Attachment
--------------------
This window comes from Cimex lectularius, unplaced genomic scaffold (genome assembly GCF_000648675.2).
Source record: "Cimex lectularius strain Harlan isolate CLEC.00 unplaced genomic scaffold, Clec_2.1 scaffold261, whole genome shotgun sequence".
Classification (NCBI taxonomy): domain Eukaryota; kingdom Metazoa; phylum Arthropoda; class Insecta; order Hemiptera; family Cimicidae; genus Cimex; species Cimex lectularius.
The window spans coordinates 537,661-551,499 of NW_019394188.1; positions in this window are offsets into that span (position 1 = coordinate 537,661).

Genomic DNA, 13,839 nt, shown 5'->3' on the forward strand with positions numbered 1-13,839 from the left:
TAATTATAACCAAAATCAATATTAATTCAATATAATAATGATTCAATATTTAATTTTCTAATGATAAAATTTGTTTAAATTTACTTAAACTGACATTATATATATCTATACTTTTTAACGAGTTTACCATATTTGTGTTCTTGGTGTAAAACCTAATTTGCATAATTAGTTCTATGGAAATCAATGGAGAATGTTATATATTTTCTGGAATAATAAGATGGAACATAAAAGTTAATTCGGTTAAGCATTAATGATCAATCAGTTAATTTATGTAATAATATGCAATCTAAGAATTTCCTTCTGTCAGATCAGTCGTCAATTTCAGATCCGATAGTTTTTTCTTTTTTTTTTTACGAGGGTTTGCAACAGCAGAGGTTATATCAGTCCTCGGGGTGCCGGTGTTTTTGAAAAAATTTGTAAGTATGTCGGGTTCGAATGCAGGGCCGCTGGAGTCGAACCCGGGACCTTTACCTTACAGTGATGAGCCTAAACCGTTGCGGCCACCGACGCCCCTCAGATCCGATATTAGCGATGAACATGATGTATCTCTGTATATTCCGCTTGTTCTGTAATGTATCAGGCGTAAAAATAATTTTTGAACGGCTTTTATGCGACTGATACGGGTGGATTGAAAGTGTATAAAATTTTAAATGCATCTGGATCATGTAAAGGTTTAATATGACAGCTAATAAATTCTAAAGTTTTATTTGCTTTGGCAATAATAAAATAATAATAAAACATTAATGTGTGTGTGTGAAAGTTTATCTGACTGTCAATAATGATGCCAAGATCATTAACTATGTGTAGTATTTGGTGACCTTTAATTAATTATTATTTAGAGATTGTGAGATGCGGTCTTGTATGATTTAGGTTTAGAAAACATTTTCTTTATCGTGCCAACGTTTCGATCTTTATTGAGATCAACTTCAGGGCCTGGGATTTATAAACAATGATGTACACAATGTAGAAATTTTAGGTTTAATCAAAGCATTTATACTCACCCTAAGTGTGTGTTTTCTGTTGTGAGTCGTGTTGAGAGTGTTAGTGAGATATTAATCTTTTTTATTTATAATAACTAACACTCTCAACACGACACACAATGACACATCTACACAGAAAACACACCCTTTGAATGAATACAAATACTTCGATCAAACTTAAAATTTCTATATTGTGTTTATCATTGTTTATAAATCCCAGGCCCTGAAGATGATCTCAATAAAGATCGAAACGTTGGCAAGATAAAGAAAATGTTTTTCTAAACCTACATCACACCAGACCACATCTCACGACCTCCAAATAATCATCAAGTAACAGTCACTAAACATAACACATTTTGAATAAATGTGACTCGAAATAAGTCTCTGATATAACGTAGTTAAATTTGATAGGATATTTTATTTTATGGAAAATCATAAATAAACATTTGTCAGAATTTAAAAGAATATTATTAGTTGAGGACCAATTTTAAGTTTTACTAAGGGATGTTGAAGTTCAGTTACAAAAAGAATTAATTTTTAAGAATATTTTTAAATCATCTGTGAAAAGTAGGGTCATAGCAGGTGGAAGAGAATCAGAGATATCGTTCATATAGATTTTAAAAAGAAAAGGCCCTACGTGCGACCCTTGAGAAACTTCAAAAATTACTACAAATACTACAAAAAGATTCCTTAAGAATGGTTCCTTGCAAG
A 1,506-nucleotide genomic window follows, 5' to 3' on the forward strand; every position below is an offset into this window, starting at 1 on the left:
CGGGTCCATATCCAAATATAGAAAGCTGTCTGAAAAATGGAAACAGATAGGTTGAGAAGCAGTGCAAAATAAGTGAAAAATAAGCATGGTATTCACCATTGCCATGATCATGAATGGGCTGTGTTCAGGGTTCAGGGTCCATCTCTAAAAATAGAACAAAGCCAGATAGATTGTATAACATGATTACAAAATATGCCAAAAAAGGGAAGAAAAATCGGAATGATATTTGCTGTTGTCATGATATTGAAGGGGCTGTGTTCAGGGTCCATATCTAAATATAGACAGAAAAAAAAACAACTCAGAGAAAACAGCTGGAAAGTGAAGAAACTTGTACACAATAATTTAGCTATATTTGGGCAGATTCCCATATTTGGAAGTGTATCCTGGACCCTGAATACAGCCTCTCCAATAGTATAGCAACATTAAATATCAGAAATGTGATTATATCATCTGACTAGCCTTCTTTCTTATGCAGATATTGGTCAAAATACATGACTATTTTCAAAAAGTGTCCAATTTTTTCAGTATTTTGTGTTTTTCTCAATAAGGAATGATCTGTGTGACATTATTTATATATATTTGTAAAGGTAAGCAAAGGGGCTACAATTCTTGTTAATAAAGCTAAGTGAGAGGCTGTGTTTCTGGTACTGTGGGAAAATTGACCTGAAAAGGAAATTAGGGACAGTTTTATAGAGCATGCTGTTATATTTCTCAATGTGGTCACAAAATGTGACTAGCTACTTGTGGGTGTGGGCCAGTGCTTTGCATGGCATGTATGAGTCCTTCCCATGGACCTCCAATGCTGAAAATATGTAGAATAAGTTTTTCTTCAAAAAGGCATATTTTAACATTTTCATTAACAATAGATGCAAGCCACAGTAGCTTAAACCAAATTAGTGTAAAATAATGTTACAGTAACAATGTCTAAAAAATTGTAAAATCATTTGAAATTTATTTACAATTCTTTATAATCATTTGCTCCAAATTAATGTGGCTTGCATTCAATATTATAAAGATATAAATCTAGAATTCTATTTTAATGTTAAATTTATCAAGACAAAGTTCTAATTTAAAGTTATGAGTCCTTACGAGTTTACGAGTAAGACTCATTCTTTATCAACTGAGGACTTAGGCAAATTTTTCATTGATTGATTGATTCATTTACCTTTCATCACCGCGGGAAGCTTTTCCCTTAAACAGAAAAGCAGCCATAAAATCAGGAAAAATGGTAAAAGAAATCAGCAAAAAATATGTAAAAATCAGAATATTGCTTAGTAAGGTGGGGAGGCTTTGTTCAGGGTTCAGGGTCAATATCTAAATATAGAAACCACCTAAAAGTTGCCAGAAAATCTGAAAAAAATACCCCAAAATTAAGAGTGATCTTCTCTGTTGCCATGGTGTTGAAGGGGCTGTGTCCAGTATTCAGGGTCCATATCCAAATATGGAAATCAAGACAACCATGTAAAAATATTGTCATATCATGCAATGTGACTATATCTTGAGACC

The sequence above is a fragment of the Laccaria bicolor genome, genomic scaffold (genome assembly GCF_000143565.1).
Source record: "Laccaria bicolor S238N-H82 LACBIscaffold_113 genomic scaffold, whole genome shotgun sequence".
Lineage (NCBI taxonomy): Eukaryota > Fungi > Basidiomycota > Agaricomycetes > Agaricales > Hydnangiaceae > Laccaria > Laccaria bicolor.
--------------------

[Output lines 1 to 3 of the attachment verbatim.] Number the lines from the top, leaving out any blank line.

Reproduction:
This window comes from Cimex lectularius, unplaced genomic scaffold (genome assembly GCF_000648675.2).
Source record: "Cimex lectularius strain Harlan isolate CLEC.00 unplaced genomic scaffold, Clec_2.1 scaffold261, whole genome shotgun sequence".
Classification (NCBI taxonomy): domain Eukaryota; kingdom Metazoa; phylum Arthropoda; class Insecta; order Hemiptera; family Cimicidae; genus Cimex; species Cimex lectularius.